We're at the start of a new school year, so it's time to take a good look at your child's backpack. Kids stuff all kinds of things into their backpacks: textbooks, notebooks, lunch, water bottles, sports equipment, headphones, laptops, who knows what else. As all that stuff piles up, so does the weight, but kids really shouldn't be carrying more than 10-15% of their body weight. Weigh your child's backpack to make sure a typical load isn't putting too much strain on those young shoulders.
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Most parents of young children know to keep medications up, away, and out of sight, but what about the parents of teenagers? In some cases, teens aren’t looking to drugs like marijuana to get high—they’re looking in their parents’ or grandparents’ medicine cabinet. Research shows that the number of teens who abuse prescription medication continues to rise. Take the Lock Your Meds® Pledge and secure the medications in your home.
More kids are hit by cars on Halloween than any other day of the year, so make them shine! Add glow-in-the-dark or reflective tape (often found in the bicycle aisle or hardware section) to your kids' costumes so that drivers can see your little witches, goblins, and vampires. Glow necklaces and flashlights are also good choices to help your kids stand out at night.
More information about Halloween safety here.
It's simple: smoke detectors save lives. You probably have one installed near your stove and maybe in the hallway. But did you know you also should have a smoke detector in each bedroom or sleeping area? Having enough smoke detectors will give your family the best chance to get out of the house safely.
Click here for more information about where to place smoke detectors.
During an emergency, kids often get confused and scared. Sesame Street’s Let’s Get Ready app (iOS, Android) will help you show your kids how to handle an emergency. From learning full names to creating an emergency kit for the whole family, the app offers plenty of fun and age-appropriate tasks to get your family ready for the unexpected.
Riding on a tractor or lawn mower with Mom, Dad, Grandma, or Grandpa might be time-honored tradition in many parts of the country, but it’s simply not safe to have extra passengers, so it’s time to find a new tradition. Cultivate Safety offers a list of farm and garden tasks that are right for kids’ ages and abilities. Pick an activity to do together to replace an old tradition with a new one.
Despite constant reminders to slow down, kids will always be running across the deck or patio to the backyard to play. A trip and fall around a hot grill could mean major burns for your little one, so take a few minutes to mark a 3-foot "No Kids Zone" around your grill with tape, paint, or chalk. Ask everyone to help enforce the 3-foot rule to keep kids (and pets) safe around the grill.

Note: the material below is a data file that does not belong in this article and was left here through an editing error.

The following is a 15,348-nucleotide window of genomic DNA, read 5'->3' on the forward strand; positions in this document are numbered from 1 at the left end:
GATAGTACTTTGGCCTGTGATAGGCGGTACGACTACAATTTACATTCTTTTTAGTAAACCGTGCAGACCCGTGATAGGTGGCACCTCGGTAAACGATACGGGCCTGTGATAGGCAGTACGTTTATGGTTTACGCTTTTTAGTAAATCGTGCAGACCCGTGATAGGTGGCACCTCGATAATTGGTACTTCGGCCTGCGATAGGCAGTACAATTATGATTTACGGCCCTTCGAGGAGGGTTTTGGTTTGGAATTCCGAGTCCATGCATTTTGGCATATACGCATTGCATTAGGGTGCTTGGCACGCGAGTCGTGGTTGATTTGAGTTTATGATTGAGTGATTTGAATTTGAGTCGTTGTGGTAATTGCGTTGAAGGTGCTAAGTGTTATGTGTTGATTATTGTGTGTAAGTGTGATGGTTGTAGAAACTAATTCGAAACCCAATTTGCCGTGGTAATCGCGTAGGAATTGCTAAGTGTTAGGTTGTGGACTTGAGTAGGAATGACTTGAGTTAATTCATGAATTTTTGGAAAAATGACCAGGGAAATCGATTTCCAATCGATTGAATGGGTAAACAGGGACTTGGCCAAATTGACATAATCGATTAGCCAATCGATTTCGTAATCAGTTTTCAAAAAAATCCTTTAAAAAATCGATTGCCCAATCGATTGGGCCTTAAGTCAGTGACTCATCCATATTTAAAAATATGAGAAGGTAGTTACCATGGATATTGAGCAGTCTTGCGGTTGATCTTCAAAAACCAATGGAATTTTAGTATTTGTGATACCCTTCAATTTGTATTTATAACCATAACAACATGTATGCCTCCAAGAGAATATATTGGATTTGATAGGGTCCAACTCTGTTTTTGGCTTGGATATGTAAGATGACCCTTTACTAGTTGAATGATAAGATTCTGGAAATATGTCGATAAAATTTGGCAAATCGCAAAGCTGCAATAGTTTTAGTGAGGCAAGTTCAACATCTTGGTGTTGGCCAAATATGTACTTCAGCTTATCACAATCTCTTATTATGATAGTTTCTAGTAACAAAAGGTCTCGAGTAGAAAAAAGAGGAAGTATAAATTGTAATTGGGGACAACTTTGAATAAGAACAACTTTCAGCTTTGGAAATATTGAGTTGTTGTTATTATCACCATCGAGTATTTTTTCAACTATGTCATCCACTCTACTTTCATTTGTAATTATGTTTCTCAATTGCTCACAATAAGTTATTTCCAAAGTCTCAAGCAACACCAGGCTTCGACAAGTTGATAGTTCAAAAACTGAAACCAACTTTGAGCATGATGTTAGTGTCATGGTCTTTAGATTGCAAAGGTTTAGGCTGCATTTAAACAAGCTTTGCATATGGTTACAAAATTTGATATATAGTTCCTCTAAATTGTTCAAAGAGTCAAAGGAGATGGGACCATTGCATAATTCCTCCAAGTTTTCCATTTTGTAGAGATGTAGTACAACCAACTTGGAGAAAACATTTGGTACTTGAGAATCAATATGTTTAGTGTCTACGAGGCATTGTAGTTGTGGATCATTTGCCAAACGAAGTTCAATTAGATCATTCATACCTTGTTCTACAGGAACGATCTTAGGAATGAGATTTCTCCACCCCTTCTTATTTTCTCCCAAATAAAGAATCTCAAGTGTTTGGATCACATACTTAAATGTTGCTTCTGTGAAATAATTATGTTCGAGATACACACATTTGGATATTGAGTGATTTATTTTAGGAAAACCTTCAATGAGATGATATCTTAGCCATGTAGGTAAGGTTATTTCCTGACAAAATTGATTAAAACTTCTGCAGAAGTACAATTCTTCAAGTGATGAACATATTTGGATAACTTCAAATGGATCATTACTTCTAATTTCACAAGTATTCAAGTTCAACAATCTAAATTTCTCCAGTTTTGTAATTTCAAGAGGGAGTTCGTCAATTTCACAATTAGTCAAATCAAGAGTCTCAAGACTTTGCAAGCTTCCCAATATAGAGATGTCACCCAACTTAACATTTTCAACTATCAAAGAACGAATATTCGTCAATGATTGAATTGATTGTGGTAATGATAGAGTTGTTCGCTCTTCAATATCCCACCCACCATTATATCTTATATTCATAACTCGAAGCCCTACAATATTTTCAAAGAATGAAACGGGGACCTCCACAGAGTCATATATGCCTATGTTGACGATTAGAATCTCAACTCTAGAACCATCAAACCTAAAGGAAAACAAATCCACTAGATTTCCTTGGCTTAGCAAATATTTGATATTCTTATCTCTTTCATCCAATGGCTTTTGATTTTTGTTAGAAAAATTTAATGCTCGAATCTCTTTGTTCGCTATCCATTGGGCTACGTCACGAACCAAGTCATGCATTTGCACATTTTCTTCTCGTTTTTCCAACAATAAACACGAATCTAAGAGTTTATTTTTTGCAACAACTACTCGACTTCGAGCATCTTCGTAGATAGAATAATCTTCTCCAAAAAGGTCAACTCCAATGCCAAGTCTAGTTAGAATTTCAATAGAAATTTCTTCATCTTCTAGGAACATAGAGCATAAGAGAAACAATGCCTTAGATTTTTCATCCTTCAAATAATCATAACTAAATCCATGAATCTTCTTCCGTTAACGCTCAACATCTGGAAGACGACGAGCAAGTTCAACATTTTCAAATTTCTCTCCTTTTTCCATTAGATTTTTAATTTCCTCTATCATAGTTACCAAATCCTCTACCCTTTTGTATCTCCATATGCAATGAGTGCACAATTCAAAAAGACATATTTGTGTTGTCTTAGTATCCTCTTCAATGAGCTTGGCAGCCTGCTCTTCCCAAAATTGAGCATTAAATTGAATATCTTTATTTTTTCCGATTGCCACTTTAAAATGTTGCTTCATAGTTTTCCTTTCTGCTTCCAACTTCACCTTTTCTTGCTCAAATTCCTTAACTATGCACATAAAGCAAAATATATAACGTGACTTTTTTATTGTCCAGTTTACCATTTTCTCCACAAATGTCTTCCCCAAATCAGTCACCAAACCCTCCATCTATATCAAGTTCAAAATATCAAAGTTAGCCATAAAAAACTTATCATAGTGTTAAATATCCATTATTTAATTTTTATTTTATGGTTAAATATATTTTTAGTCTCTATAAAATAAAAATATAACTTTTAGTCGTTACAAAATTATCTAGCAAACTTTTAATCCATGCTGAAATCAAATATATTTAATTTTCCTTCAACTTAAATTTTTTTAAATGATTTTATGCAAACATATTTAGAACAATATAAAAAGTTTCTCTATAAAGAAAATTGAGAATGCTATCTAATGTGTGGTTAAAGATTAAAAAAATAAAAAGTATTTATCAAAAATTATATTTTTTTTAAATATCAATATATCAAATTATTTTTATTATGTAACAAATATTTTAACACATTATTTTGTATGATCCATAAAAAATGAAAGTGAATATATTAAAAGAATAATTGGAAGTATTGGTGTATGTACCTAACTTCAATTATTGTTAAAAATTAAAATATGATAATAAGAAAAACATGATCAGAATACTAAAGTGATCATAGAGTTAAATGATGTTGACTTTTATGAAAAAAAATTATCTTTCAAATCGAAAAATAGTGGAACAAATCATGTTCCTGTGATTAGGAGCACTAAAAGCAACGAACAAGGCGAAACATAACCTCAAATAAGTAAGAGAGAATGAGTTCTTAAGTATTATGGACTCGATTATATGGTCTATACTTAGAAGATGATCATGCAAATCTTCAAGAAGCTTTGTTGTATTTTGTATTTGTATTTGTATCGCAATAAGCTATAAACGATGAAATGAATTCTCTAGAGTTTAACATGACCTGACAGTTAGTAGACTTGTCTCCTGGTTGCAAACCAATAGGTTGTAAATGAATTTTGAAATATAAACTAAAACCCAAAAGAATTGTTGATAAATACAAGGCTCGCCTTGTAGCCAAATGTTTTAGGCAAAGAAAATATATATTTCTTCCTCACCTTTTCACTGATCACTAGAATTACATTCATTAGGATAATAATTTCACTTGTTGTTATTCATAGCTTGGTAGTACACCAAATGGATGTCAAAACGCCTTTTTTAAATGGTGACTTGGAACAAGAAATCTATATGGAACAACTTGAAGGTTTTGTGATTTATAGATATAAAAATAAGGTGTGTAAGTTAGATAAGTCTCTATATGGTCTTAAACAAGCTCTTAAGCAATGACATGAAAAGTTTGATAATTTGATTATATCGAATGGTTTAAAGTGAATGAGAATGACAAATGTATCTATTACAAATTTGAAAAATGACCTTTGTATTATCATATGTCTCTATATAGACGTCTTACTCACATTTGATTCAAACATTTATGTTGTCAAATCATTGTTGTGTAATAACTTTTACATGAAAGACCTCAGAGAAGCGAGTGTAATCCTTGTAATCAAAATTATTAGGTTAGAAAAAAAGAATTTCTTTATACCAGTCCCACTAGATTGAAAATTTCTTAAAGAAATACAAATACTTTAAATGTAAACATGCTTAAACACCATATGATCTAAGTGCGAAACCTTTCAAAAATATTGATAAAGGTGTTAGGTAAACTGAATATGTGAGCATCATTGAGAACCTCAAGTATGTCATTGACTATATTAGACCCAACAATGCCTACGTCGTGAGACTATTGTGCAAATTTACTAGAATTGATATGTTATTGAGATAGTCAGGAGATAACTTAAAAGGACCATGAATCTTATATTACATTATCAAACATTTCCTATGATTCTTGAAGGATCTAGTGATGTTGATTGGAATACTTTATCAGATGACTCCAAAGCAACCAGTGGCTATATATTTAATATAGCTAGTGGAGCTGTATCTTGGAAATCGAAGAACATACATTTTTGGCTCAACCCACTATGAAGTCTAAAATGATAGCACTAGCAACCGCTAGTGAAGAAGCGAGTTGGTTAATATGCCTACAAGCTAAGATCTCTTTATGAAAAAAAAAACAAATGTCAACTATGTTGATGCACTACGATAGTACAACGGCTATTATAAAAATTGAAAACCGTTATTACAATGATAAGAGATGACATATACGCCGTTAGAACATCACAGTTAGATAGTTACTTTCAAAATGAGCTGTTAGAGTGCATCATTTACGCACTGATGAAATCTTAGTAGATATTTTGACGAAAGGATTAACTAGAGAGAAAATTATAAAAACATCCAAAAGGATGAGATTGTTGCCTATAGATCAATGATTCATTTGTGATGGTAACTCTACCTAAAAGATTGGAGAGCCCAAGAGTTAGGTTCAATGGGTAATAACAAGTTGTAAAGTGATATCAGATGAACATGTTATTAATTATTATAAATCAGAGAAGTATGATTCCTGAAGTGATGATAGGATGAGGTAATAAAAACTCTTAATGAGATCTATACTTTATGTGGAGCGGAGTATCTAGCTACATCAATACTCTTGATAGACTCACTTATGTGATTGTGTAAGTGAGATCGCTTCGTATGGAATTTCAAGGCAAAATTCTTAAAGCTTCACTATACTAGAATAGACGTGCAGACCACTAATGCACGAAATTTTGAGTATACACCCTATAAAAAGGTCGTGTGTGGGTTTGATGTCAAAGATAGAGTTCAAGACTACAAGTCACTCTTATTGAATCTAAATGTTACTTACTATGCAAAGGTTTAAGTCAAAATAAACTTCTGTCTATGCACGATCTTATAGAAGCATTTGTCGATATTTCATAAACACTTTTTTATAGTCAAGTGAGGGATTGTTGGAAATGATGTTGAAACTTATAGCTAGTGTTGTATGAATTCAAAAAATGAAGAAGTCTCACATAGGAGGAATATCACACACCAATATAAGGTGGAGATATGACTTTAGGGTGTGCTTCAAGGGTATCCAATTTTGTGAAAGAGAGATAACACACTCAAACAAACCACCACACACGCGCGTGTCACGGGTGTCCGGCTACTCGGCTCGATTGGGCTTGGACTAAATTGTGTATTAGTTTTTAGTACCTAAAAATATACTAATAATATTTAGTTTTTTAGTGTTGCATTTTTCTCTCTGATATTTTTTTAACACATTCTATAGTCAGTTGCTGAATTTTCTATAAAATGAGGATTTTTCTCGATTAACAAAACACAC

Dogs are everywhere: at the park, on the sidewalk, at your neighbor’s house, maybe in your own home. Teaching your kids the right way to greet dogs will keep their experiences fun and safe.
The tips in the links below will help you and your child understand when it's okay to pet a dog and what signs show that the dog is too excited or overwhelmed--a prime time for bites.
National Dog Bite Prevention Week (American Academy of Pediatrics)
Dog Safety for Kids (Doggone Safe)
What I Learned (Too Late) About Keeping Kids Safe Around Dogs (The New York Times)
Many states made changes to graduated driver's licensing laws in the past few months. Stay up-to-date on the rules your teen must follow to stay safe--and legal--on the road. Click here for a complete list of state laws on graduated driver's licensing.
Once you know the law in your state, enforcement is the next step. Talk to your teen about why the laws are important, and have your teen sign a driving agreement (such as this one from the Centers for Disease Control and Prevention) that lays out rules, expectations, and consequences.
Walking, riding, rolling, or busing? No matter how your child gets to school, safety is always a top concern. Before the start of the new school year, take some time to figure out the safest way for your children to get to and from school or the bus stop--and then practice the trip with them. Point out any safety hazards, like busy intersections and distracted walking.
Bonus: You can use these checklists to identify safety issues in your community, and then let school and elected officials know how they can create safer routes to school for everyone.
It might seem simple, but getting enough to drink can make a huge difference in the health of your child, especially in the long, hot days of summer. Drinking plenty of water helps prevent muscle cramps, heat exhaustion, and heatstroke. Also, kids can’t handle heat as well as adults can, so it’s really important that kids drink water before, during, and after sports and recreational play. Click here for a handy infographic from Safe Kids Worldwide showing you how much your child should be drinking.